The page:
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Class Action Lawsuits

Wage & Hour Class Actions

Our firm represents workers whose employers have not paid what they owe. Wage and hour litigation has become increasingly crucial in enforcing state and federal worker wage protections.

Depending on the type of wages that are not being paid, employees may be claimed under the federal Fair Labor Standards Act (FLSA), the North Carolina Wage and Hour Act (NCWHA), or both the FLSA and NCWHA.

Common FLSA Violations

North Carolina has even more robust protections for aggrieved workers. In addition to minimum wage and overtime rules like the FLSA, the NCWHA protects earned bonuses, earned commissions, and promised paid time off.

Common NCWHA Violations

Often, the amounts that are owed may not warrant litigation on an individual basis. For example, if a large employer requires employees to work off-the-clock for 15 minutes per shift, it may result in only a few hundred dollars over a year for an employee. However, this adds up quickly when multiplied by hundreds or thousands of workers.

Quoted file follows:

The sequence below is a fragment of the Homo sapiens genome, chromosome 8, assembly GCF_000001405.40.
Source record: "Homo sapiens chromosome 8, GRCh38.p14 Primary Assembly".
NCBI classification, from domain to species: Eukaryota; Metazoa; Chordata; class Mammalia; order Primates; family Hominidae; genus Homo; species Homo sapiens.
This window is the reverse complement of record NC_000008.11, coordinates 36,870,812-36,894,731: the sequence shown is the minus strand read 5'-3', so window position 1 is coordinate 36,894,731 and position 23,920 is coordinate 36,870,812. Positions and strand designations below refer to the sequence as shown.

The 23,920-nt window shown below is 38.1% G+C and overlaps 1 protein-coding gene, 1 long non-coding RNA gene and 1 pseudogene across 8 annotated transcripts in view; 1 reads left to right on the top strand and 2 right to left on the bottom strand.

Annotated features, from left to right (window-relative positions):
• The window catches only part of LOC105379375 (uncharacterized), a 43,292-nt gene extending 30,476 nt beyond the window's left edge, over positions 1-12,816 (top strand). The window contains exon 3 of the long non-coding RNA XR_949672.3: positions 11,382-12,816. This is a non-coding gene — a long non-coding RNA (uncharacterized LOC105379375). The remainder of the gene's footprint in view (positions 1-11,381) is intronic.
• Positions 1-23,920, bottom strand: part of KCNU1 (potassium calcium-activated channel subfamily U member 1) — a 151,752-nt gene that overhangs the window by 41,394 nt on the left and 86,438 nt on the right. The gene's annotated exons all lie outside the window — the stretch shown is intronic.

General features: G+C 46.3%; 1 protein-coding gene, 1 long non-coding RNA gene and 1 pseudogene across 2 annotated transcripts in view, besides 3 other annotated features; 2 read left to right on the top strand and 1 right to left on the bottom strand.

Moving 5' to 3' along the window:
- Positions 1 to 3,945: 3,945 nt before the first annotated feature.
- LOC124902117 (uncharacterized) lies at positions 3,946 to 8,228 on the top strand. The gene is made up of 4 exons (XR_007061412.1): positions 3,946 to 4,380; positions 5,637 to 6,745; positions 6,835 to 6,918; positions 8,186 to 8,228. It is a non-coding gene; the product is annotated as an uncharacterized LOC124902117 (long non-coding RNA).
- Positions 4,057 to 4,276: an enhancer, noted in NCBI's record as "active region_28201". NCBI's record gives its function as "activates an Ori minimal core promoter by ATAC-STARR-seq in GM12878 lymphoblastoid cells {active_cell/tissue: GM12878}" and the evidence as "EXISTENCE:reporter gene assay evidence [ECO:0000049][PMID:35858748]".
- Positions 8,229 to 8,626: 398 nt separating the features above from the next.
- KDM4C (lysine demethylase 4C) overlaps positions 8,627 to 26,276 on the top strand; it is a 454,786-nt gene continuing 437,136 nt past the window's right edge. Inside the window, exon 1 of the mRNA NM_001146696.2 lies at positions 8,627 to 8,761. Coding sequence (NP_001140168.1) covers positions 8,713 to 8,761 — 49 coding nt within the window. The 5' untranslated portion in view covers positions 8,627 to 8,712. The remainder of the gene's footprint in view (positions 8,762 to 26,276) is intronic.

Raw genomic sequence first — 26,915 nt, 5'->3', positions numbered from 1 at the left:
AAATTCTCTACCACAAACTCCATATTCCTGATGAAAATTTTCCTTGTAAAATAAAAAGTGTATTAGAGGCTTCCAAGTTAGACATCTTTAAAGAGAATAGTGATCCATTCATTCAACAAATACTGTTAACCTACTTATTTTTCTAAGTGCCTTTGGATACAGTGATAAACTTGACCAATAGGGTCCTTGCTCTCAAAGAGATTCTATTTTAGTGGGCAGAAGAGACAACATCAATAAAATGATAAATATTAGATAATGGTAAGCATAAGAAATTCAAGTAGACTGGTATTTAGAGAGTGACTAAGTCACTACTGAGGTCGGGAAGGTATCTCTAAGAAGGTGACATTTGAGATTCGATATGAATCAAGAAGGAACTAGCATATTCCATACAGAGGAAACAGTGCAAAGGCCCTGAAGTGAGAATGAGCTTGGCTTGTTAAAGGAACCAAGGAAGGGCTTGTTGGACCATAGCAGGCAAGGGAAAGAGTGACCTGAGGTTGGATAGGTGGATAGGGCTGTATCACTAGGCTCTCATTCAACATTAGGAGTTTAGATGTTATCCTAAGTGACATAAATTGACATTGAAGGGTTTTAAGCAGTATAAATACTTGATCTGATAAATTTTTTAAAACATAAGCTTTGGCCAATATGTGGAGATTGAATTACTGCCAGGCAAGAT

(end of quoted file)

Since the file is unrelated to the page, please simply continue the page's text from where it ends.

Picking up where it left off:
A class action lawsuit allows workers who have suffered similar harm to come together and pursue their claims in a single court action. Suits brought under the FLSA and NCWHA are one of the most common types of workplace class action.

The FLSA specifically outlines the process for creating a class action, called a “collective action” by the law, over wage and hour violations, which can substantially differ from typical class actions under the NCWHA. With FLSA collective actions, an employee must prove that other current or former employees were “similarly situated.” If a court determines they are, conditional certification will be granted, and the Plaintiff will send notices to potential class members, who must opt-in to the lawsuit.

In class actions under the North Carolina Wage and Hour Act, employees do not need to “opt in” to the lawsuit. Instead, if they desire to be excluded from the lawsuit, they must “opt out.”

Damages under the FLSA and the NCWAHA include the unpaid wages plus liquidated damages equal to what is owed in unpaid wages—essentially “double damages”—plus attorneys’ fees and costs.